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Intermittent Bilateral Intraputamenal Treatment with GDNF

Glial cell-derived neurotrophic factor (GDNF) has been shown in various pre-clinical models of Parkinson's disease (PD) to restore damaged nerve cells, including dopamine-producing cells, and to protect them from ongoing injury. This seemed to translate into marked improvements in the first small studies in patients. Unfortunately, a subsequent larger study failed to confirm the previously observed benefits. The grantees believe that this failure was caused by flawed delivery of the drug to its target in the brain, the putamen.

Project Description
Researchers have developed a novel approach to delivering GDNF to the putamen by a process called convection-enhanced delivery (CED). This approach is aimed to optimize drug distribution within the putamen while minimizing exposure to drug in other areas of the brain. The approach integrates the use of four distinct components: a customized, implantable catheter system for convenient repeat treatment at the neurologist's office; a specialized surgical planning software for optimized catheter placement; magnetic resonance imaging (MRI) technology to visualize the actual drug distribution in the putamen; and a new intermittent dosing scheme for optimized delivery of GDNF.

Relevance to Diagnosis/Treatment of Parkinson's Disease:  
Based on pre-clinical evidence, GDNF has the potential to show symptoms & side effects benefit and, unlike any currently approved treatment, to slow the progression of PD. Therefore, chronic intermittent bilateral intraputamenal treatment with GDNF, although invasive, holds great promise as a disease-modifying approach for those with PD.

Anticipated Outcome
This first study in patients with Parkinson's disease is designed to generate proof of concept for chronic intermittent bilateral intraputamenal treatment with GDNF by showing clinical benefit. If successful, this study will be followed by two larger studies to confirm the effectiveness and safety of the product, before filing for drug approval with the FDA and other relevant health authorities.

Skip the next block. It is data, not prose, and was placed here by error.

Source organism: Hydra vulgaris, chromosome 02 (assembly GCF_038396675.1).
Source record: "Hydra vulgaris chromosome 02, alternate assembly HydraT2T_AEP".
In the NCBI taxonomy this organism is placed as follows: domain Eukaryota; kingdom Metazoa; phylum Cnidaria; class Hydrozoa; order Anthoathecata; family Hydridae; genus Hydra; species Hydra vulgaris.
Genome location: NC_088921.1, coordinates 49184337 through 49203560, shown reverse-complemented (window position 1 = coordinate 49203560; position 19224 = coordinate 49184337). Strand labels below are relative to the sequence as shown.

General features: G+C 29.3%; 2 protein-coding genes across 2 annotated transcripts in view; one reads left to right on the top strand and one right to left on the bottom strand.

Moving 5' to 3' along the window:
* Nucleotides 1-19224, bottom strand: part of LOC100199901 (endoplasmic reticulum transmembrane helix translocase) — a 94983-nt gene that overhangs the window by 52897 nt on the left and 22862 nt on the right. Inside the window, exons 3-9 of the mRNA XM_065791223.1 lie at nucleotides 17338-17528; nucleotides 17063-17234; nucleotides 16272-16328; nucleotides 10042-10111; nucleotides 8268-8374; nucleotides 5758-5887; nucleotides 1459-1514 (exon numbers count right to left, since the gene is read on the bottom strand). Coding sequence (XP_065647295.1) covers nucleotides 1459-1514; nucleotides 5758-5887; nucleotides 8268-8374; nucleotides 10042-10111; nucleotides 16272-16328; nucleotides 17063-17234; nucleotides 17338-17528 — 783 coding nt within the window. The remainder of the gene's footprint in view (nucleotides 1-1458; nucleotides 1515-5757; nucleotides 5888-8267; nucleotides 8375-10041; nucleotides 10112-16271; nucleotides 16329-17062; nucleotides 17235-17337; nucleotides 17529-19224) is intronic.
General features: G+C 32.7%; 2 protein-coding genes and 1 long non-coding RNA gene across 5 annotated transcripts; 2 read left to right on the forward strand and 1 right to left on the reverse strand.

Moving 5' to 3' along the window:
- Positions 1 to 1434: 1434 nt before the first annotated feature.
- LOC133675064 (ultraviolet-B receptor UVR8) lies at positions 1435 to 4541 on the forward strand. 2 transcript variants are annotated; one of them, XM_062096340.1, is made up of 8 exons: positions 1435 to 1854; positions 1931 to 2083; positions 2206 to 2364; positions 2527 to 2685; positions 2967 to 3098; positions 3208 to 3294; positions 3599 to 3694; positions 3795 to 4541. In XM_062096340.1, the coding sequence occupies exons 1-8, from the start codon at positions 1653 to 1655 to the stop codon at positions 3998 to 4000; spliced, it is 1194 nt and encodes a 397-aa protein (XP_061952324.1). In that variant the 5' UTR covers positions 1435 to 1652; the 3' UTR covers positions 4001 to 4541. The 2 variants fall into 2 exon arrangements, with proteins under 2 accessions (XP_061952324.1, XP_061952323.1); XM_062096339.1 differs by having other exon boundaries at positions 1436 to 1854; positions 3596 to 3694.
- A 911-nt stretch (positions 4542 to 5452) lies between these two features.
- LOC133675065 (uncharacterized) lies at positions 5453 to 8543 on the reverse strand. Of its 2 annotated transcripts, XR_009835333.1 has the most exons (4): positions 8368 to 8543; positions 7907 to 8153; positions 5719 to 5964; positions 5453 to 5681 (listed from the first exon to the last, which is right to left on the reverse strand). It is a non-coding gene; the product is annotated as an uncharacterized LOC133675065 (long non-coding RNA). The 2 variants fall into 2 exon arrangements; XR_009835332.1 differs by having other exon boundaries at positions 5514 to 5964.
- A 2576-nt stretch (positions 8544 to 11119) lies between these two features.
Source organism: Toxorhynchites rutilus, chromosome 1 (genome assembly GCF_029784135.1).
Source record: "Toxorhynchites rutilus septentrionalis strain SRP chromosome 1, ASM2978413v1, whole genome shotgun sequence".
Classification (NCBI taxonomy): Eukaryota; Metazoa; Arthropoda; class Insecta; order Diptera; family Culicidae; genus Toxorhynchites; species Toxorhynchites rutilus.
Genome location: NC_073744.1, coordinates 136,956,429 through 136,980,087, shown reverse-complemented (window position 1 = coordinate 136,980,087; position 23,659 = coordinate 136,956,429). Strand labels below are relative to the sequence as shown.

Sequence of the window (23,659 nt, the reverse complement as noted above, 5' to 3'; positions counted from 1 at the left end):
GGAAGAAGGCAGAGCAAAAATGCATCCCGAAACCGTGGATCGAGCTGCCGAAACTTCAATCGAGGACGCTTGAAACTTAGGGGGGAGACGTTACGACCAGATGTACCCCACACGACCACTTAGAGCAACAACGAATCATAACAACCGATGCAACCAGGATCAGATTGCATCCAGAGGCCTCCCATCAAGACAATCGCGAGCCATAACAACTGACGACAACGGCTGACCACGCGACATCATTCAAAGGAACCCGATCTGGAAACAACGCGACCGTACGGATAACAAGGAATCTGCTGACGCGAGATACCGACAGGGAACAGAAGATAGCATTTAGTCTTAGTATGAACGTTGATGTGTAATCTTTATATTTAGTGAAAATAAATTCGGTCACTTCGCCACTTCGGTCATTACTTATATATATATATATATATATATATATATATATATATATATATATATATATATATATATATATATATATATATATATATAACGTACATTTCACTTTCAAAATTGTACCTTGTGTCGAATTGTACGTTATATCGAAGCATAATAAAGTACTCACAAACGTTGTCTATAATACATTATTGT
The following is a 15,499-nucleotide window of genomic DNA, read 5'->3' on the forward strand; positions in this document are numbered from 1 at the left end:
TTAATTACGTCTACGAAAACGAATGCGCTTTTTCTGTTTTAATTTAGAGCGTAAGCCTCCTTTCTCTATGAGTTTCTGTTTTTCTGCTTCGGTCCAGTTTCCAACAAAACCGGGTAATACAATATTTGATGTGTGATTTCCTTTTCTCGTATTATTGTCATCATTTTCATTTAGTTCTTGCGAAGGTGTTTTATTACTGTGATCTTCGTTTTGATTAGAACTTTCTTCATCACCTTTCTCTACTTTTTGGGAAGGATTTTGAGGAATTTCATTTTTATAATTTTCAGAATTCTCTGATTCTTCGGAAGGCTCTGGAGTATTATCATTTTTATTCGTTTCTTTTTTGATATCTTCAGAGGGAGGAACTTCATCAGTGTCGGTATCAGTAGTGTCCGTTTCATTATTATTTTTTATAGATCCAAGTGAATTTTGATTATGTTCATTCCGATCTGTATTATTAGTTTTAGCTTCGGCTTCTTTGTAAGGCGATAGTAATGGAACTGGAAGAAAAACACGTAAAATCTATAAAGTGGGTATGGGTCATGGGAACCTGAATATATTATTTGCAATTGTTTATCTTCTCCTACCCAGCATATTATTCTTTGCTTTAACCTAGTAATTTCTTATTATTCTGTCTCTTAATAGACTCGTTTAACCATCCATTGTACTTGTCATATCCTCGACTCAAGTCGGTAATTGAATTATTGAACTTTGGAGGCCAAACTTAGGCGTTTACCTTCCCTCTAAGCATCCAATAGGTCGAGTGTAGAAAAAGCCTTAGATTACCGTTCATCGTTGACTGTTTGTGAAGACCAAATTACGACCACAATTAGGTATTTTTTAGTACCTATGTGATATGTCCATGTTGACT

This grant was selected by The Michael J. Fox Foundation staff to be highlighted via the Foundation's Partnering Program.

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Final Outcome

This MJFF grant partially supported several projects in order to enable re-activation of the GDNF clinical development program, specifically including:

  • Scale-up and establishment of comparability with previous (Amgen) GDNF
  • A pilot toxicology study
  • A good lab practice (GLP) toxicology study
  • An investigator-initiated Phase II clinical trial

Comparability Study
Transfer of the manufacturing process for GDNF from Amgen to MedGenesis was accomplished. New material suitable for use in human volunteers was produced to specifications. Health authorities confirmed that the new material was comparable to previous Amgen material.

Pilot Toxicology Study
This study involved treating pre-clinical models with GDNF for five weeks. The results showed that GDNF could be successfully delivered into a small region of the brain. The use of the drug in the study was found to be safe.

GLP Toxicology Study
This study involved 20 pre-clinical models. Treatment consisted of  four weekly infusions of GDNF or placebo into a small region in both sides of the brain and lasted for 40 weeks; some were further observed for another 12 weeks. The results showed that GDNF was safe and not toxic at the dose tested. Certain laboratory data from the study are still pending.

Phase II Trial
This study involved 41 participants with Parkinson’s disease. It was conducted by the North Bristol NHS Trust at Southmead Hospital (Bristol, UK). All participants underwent surgery for implantation of a purpose-built delivery device. Treatment consisted of four weekly infusions into a small region in both sides of the brain and lasted for 40 weeks. Participants received either GDNF or placebo, but they did not know which treatment they were taking. Initial data suggest that the treatment was safe but that there was no significant difference between participants who received GDNF compared to those who received placebo.

October 2016


  • Erich Mohr, PhD, RPsych

    Vancouver Canada

  • H. Christian Fibiger, PhD

    Vancouver BC Canada

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